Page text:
ALS, British Museum: Add. MSS 21641 (Bouquet Papers); LB (original), DLC:GW; LB (recopied), DLC:GW. The letters that GW wrote to Henry Bouquet between 3 July and 17 Nov. 1758, deposited in the British Museum, form the largest single batch of surviving letters written by GW to an individual before the American Revolution. There are twenty-six of them (one of these is in the hand of a clerk). Twenty-three are also in GW’s original letter book, 14 June–17 Sept. 1758 (see the note in GW to St. Clair, 14 June 1758), of which nineteen are in his own hand. A comparison of the two copies of each letter in his hand sometimes indicates that GW probably first drafted the letter in the letter book or, conversely, that he copied the completed letter into his letter book.

1“A Return of the 5 Companies of the 1st Virga Regt & the Company of Artificers of the 2d Virga Regt at Pearsalls Fort June the 28th 1758” (DLC:GW) reports the companies of Maj. Andrew Lewis, Capt. Thomas Waggener, Capt. John McNeill, Capt. Henry Woodward, Capt. Robert McKenzie, and, in the 2d Virginia Regiment, Capt. John Posey. No lieutenant is reported in Waggener’s company, only one in McNeill’s, and two each in the others. The staff of the regiment was composed of a chaplain, an adjutant, a quartermaster, and a surgeon. There were 496 rank and file present in the six companies, of whom 25 were sick.

2The return of provisions has not been found. Forbes wrote Bouquet, 14 July: “As I presume you may want Forrage, and as Sir John [St. Clair] has at last confessed that he had provided none but at Fort Cumberland (I suppose on purpose to drive me into that road, for what purpose I know not) If you therefore think it necessary, send Waggone to Fort Cumberland for part of it” (James, Writings of Forbes description begins Alfred Procter James, ed. Writings of General John Forbes Relating to His Service in North America. Menasha, Wis., 1938. description ends , 145–48). Forbes credited St. Clair with having persuaded him in the first place to proceed with his army through Raystown (see GW to John Stanwix, 10 April 1758, n.4), but by 11 June St. Clair was recommending to Bouquet that the army march through Fort Cumberland and up Braddock’s Road (Stevens, Bouquet Papers description begins Donald H. Kent et al., eds. The Papers of Henry Bouquet. 6 vols. Harrisburg, Pa., 1951-94. description ends , 2:76–78). According to John Kirkpatrick on 21 July, St. Clair had again changed his position and was by then favoring the Raystown approach to Fort Duquesne once more.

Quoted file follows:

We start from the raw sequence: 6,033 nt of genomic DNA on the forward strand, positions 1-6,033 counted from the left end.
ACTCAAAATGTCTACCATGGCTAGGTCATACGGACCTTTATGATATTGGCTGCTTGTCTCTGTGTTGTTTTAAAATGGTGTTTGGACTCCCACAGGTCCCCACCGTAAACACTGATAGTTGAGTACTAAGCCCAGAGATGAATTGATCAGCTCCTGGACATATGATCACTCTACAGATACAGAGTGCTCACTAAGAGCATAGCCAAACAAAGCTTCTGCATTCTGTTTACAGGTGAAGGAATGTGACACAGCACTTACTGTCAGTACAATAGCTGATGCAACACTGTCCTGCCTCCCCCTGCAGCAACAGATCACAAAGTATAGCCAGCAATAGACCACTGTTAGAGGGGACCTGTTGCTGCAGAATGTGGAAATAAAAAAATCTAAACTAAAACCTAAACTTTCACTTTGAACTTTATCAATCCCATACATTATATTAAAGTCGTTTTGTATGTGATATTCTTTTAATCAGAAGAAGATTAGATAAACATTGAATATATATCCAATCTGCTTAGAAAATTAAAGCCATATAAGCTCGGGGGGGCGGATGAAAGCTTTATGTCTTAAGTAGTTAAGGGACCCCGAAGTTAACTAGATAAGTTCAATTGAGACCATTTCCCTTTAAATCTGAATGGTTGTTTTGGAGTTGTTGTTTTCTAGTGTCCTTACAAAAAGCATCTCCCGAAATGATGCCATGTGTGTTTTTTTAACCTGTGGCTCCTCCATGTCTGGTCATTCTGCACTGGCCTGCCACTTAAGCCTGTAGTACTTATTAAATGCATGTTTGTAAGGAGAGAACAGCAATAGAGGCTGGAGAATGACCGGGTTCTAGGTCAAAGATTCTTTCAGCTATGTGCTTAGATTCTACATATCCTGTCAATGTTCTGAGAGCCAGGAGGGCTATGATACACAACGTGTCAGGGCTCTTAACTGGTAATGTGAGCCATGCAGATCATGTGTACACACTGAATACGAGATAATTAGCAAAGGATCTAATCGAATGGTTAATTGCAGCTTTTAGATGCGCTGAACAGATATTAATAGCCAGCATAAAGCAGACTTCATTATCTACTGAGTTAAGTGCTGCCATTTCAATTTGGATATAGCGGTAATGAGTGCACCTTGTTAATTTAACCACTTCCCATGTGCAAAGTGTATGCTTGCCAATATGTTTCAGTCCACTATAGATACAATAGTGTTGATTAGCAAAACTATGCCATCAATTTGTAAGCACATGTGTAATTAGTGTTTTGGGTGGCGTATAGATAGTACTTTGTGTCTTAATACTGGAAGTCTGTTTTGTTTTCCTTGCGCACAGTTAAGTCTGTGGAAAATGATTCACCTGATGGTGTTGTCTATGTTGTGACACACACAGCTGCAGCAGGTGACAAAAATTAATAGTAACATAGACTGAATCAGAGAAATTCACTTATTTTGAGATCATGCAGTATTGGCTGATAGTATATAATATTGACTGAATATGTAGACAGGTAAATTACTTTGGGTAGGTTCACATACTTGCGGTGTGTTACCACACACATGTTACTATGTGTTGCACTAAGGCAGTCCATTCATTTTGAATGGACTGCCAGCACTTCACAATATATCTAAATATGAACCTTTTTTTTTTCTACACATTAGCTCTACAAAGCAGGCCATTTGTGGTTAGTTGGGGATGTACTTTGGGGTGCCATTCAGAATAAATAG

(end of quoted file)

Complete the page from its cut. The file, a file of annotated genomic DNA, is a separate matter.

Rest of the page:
3These returns dated 2 July are in DLC:GW. Peter Stalker, assistant commissary for the Maryland forces, reported 8,600 pounds of “Salt Beef” and 6,061 pounds of “Flower” on hand at Fort Cumberland (DLC:GW). (GW wrote Bouquet on 9 July that he had discovered there was in fact no flour at all at Fort Cumberland.) In the king’s stores at the fort were arms, ammunition, saddles, wagons, and other miscellaneous items. The garrison of Marylanders included 1 captain, 2 lieutenants, 1 ensign, 1 surgeon, 8 noncommissioned officers, 1 drummer, and 200 soldiers of whom 43 were “On Party” (DLC:GW).

6There was a good deal of correspondence among the leaders of the Forbes expedition about adopting “Indian dress” for the troops. On 11 July Bouquet wrote GW that the “dress” worn by Maj. Andrew Lewis and the 200 men who had just arrived at Raystown from GW’s camp at Fort Cumberland “should be our pattern in this expedition.” GW clearly assumed that it was his letter to Bouquet and his decision to send Lewis and his men to Raystown in hunting shirts and leggings which persuaded General Forbes to adopt this dress for the expedition (see GW to Bouquet, 13 July, and GW to Adam Stephen, 16 July). But as early as 29 May William Byrd wrote Forbes that he intended to dress the men of his 2d Virginia Regiment “after the Indian Fashion” (ViU: Forbes Papers), and on 27 June General Forbes wrote Bouquet: “I have been long in your opinion of equiping Numbers of our men like the Saveges and I fancy Col: Byrd of Virginia has most of his best people equipt in that manner, I could not so well send orders to others to do the same as they had gott provinciall Cloathing, but I was resolved upon getting some of the best people in every Corps to go out a Scouting in that stile for as you justly observe, the Shadow may be often taken for the reality, And I must confess in this country, wee must comply and learn the Art of Warr, from Ennemy Indians or anything else who have seen the Country and Warr carried on in itt” (James, Writings of Forbes description begins Alfred Procter James, ed. Writings of General John Forbes Relating to His Service in North America. Menasha, Wis., 1938. description ends , 124–26). See also GW’s letter to Francis Fauquier, 17 June, about clothing for his and Byrd’s men, and see Fauquier’s response, 25 June.

7GW made insertions and deletions in this clause in his original letter book (which was exactly as it is here in the receiver’s copy) so that it read: “nothing but the uncertainty of its obtaining the Generals approbation causes me to hesitate a moment to leave my Regimentals at this place, and to proceed as light as any Indian in the Woods.” The copyist made it: “Nothing but the uncertainty of obtaining the general approbation causes me to hesitate a moment to leave my Regimentals at this place, and to proceed as light as any indian in the woods.” If only the recopied letter-book version of this document had survived, as is the case with most of GW’s letters and orders during the French and Indian War, biographers could have taken the passage as pointed evidence of GW’s early sensitivity to public opinion.